Monday, March 4, 2013
But she was a smart dog. A brilliant dog, I think. And she got tired of Jackson tearing up her stuffed animals. So she buried them all over our flower gardens. We have a whole lot of flower gardens on our lot-and-a-half-sized yard. A whole lot more than we should have, we've decided lately (but that's another story). Periodically, after burying it, and having nothing to carry around in her mouth, she'd dig one up. And seemed to know exactly where every single one of those ratty, dirty stuffed animals were.
Even the last morning of her life (though I didn't know it was her last day), even weak as she was, I watched her sniffing and pawing a back bed, looking for exactly the right spot in which to dig. I knew what she was looking for and after she died, I was certain we'd find a stuffed animal there. I hoped we would. We certainly found them other places. For years. Once I was working on a front bed and there was the head of a teddy bear sticking up out of the soil as though it'd been sitting there waiting for me. For a while, every time we came across one, I got teary, thinking of my Beanie.
The last time we found a stuffed animal was probably two years ago now. But if I had to guess I'd say we've maybe found half a dozen in the half a dozen years since she died. And we never did find the one she was looking for that last morning.
It's been six and a half years since Beanie sniffed in the bed looking for this little bear. But Kincade found it like the hidden treasure that it was. It didn't look anything like this when he found it, of course. It was black and smelly and unrecognizable when Beve brought it to me. I knew it immediately, though. It's a very soft Gund bear, given to E on her second Easter by a college student who had seen her with a similar brown one that had lost almost all of its fur behind the ears where she always held it with two fingers. E never took to this one. She wanted "Gundo" and no other, thank-you very much. So this one was always pink and pristine...until Jemima got a hold of it and buried it who knows when.
The bear is cleaner since going through the wash but it'll never be as pink and pristine as it once was. And I'm pretty sure what it was made for, it will never be used for. This is a very, very good lesson from Beanie (and Jackson, come to think of it). Beanie didn't really want to bury all those stuffed animals. She wanted to carry them around with her. To love them. To play with them, in her canine way. Her burying them was her way of protecting them against Jackson. Her defense against them being destroyed. But in so doing, she also destroyed them. I think this is something I also do. God gives me gifts but I'm so afraid of them being destroyed that I hide them. Save them for later like butterscotch (I was going to say chocolate because it's what people always say but you'd know I was making that up--I'd give chocolate away in an instant!). This is truth that Jesus dings us about over and over in the gospel (dings in this context is a word my dad always used!)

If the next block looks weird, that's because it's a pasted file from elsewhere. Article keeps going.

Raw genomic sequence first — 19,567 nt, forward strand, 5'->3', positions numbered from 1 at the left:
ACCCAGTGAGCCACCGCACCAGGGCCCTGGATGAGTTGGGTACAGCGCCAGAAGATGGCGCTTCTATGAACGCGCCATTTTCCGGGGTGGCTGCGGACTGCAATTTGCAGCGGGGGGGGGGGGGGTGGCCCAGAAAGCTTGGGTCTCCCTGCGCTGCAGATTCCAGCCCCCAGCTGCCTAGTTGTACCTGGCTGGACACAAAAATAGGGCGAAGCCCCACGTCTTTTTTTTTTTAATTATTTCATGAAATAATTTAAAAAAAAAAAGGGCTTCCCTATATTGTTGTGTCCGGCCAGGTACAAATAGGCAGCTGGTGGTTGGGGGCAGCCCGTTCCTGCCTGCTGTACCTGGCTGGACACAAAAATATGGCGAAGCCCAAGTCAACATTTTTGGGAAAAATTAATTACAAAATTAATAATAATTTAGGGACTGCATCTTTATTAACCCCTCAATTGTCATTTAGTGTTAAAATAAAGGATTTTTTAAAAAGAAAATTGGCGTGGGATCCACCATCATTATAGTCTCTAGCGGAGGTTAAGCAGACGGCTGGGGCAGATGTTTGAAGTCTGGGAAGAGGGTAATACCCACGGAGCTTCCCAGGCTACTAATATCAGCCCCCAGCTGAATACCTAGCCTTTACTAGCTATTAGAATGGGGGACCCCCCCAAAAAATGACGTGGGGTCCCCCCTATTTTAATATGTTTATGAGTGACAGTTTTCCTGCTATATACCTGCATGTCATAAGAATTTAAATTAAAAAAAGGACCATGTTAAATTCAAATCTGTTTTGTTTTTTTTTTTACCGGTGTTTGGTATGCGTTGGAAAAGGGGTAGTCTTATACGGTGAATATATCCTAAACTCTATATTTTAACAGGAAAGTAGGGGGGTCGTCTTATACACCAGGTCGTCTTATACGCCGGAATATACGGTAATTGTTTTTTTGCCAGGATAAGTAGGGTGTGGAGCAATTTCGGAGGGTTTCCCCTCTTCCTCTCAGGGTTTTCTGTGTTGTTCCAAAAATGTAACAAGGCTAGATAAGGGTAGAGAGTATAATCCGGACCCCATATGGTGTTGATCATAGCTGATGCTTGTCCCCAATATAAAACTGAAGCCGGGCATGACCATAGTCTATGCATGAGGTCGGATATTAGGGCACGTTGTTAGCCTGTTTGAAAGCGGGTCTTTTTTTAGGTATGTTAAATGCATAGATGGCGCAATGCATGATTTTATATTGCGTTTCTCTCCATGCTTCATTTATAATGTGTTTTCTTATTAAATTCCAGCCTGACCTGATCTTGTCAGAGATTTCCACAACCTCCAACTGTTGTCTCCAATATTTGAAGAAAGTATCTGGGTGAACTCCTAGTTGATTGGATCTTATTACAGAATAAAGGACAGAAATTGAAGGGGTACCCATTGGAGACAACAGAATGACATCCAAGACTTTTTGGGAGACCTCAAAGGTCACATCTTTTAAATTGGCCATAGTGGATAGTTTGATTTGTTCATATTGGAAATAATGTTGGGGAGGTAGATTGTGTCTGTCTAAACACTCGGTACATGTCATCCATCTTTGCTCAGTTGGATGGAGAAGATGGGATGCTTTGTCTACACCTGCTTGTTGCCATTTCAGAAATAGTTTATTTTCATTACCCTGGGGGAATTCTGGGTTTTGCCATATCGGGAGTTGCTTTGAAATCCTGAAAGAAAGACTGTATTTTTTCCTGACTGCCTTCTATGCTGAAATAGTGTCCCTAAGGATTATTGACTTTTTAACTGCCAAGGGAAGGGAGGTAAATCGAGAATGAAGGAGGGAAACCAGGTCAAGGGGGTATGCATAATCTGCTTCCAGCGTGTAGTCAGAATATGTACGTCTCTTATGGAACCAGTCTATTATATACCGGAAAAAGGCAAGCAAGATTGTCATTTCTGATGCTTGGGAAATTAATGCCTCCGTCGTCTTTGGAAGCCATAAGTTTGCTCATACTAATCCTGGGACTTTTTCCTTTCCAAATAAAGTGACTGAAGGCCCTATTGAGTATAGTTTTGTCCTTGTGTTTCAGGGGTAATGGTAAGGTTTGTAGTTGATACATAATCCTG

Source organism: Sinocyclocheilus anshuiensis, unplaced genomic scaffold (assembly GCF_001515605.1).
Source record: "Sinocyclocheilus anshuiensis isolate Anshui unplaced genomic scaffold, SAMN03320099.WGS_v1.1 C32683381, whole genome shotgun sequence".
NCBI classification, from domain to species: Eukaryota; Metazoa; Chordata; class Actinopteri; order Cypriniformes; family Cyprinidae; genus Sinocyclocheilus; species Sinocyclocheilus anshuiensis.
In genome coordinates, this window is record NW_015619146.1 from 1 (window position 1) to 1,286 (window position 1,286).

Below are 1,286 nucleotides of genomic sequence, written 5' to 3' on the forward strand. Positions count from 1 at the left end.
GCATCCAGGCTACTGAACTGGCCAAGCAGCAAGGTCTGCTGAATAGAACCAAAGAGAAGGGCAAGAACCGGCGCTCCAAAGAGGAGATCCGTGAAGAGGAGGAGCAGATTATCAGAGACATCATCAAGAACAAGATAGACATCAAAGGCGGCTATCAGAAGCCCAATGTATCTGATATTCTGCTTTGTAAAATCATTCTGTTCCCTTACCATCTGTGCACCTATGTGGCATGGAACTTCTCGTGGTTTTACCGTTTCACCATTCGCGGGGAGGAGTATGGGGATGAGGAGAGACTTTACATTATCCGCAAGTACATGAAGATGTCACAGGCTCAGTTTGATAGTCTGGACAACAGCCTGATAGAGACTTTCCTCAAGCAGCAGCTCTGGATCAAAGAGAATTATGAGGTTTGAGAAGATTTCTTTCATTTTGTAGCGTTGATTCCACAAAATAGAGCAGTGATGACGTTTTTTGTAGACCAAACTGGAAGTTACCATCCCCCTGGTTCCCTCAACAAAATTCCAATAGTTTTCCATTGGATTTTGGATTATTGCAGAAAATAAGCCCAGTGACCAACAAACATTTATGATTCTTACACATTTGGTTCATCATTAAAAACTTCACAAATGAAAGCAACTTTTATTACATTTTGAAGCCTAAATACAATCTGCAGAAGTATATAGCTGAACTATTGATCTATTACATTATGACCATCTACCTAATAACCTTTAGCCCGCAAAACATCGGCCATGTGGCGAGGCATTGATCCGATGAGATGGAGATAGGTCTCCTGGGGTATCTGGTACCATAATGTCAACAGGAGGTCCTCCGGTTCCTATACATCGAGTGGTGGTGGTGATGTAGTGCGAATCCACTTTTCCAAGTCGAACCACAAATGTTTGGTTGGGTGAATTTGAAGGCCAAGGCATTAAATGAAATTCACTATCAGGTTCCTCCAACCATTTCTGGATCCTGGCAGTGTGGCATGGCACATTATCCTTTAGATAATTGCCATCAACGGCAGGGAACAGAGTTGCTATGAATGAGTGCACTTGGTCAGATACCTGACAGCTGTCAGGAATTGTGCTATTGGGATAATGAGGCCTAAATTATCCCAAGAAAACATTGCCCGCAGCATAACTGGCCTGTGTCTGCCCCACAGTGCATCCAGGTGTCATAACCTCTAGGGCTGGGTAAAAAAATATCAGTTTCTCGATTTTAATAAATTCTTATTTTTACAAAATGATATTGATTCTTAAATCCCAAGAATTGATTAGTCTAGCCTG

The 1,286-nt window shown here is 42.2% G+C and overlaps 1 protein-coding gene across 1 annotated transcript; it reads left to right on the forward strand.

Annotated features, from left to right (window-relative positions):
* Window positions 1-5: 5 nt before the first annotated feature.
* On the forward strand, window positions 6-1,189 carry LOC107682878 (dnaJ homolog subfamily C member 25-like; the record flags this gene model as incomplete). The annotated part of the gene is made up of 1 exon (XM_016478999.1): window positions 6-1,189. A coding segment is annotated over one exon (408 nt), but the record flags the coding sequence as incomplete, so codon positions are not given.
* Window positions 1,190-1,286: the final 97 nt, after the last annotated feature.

"...Neither do people light a lamp and put it under a bowl. Instead they put it on its stand, and it gives light to everyone in the house." Matthew 5: 14
"No one light a lamp and hides it in a clay jar or puts it under a bed. Instead, they put it on a stand, so that those who come in can see the light." Luke 8: 16
"None of you lights a lamp and puts it in a place where it will be hidden, or under a bed. Instead you but it on its stand, so that those who come in cane see its light." Luke 11: 34
And then (Luke 19: 12-26) there's the parable of the ten Minas, where servants are told, "Take this money and put it to work." Two do so, but the third says, "Sir, here is your mina; I have kept it laid away in a piece of cloth. I was afraid of you, because you are a hard man. You take what you did not put in and reap what you did not sow.
What's amazing about this is that the servant had been given a very specific task, and even knowing exactly what the master was like, didn't do it, out of fear. He'd been given a treasure, but hadn't responded to the responsibility that went along with that treasure. The result was that he lost what he'd been given.
God gives us our gifts for a purpose. No, let me rephrase that, He gives us gifts for HIS purpose. For His Kingdom purpose. Not just to make us fat and happy, or rich in this world. He's about His Kingdom. And if we bury those treasures, they'll end up losing their color, their value and their usefulness. And we'll all be poorer for it. Yes, all because gifts are made for the Body and the Body is made up of this great tapestry of gifts.
I know there are some reading this who are uncertain what your spiritual gifts are. You think it's some great mystery. But I don't think so. I'm pretty sure God has made as many gifts as He has people, and that His intention is to use us exactly as we're made. Learn who you are. Learn how you're wired. Learn what you're equipped to do. These are how He wants you to expand His Kingdom.
If you're really unclear, there are some very helpful 'lists' in the New Testament: Romans 12 might be my favorite because it is so full, and sounds less 'churchy'. But 1 Corinthians 12 is also good, and Ephesians 4 is helpful. The over-arching words of Colossians 3: 17, "And whatever you do, whether in word or deed, do it all in the name of the Lord Jesus, giving thanks to God the Father through Him." And 3: 23, "Whatever you do, work at it with all your heart, as working for the Lord, not for human masters, since you know that you will receive an inheritance from the Lord as a reward. It is the Lord Christ you are serving."